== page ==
The Bitcoin network has achieved an all-time high in hashrate, intensifying the challenges faced by miners who are already grappling with a tough environment.
The increasing “horsepower” on the Bitcoin network is a positive development for its security but poses significant difficulties for miners due to heightened competition.
On October 12, Bitcoin’s hashrate reached an unprecedented 447 exahashes per second, as reported by Blockchain.com. A slightly higher average figure of 481 EH/s is presented by Bitinfocharts, but both sources concur that this metric has never been higher.
This surge in hashrate, climbing by 77% since the start of the year and a remarkable 170% since the peak of the bull market in November 2021, means that mining the next block on the blockchain has become more challenging than ever.
Furthermore, the upcoming difficulty adjustment in a few days is expected to be as high as +7.4%. Difficulty is a measure of the competitive landscape among miners and currently stands at an all-time high of 57.3T.
Consequently, mining profitability, often referred to as hashprice, has dwindled to $0.06 per TH/s per day. This represents an 85% decline from the $0.40 per TH/s per day achieved during the bull market peak.
Bitcoin miners are currently grappling with a triple challenge of soaring hashrates and difficulty, plummeting asset prices, and rising energy costs. Adding to their concerns, JPMorgan has predicted a 20% drop in hashrates after the next halving, expected in late April or early May.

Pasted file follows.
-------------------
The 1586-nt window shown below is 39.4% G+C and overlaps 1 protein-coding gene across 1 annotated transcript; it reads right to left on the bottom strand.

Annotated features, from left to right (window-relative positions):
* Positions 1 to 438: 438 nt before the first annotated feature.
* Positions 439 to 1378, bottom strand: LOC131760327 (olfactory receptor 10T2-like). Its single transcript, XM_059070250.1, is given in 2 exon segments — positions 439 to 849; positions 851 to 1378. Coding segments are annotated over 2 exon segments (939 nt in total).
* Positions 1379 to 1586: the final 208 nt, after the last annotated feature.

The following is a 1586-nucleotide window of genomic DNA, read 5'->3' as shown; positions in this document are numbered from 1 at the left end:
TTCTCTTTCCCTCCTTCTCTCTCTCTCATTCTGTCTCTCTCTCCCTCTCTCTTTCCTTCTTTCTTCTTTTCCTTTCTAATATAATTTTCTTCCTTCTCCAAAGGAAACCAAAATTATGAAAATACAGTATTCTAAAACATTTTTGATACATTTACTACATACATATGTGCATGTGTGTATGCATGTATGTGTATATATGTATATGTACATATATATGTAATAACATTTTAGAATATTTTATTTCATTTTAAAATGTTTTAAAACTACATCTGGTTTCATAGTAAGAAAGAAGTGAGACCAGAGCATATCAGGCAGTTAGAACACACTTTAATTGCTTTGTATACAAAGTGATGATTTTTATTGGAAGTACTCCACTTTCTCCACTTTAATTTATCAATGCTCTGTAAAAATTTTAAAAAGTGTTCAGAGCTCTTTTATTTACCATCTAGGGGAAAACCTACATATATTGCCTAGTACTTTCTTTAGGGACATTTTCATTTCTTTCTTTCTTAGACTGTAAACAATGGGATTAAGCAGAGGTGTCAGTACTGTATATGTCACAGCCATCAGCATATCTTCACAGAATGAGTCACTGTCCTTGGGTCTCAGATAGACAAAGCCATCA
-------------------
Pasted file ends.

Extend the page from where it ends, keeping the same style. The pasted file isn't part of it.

Notably, the United States now commands the largest share of the global hashrate at 40%, and major asset management firm BlackRock has invested in several leading Bitcoin mining companies, including Riot Platforms, Marathon Digital, Cipher Mining, Hut 8, and Terawulf. In December, it extended financial support to the struggling Bitcoin miner Core Scientific.
As trader Oliver Velez observed, the U.S. is clearly making a concerted effort to secure the lead in the hashrate competition.
Looking ahead, if Bitcoin prices fail to recover soon, miner capitulation may become a reality. The forthcoming halving, slated for about six months from now, will further complicate matters for miners as the block reward is halved. It has been estimated that BTC prices would need to reach approximately $90,000 for mining to remain profitable at the current level.
However, the current market trend is moving in the opposite direction. BTC remains steady for the day at $26,844 but has witnessed a 4% decline since the previous weekend. A solid support level is identified at $26,000, which could be the short-term destination.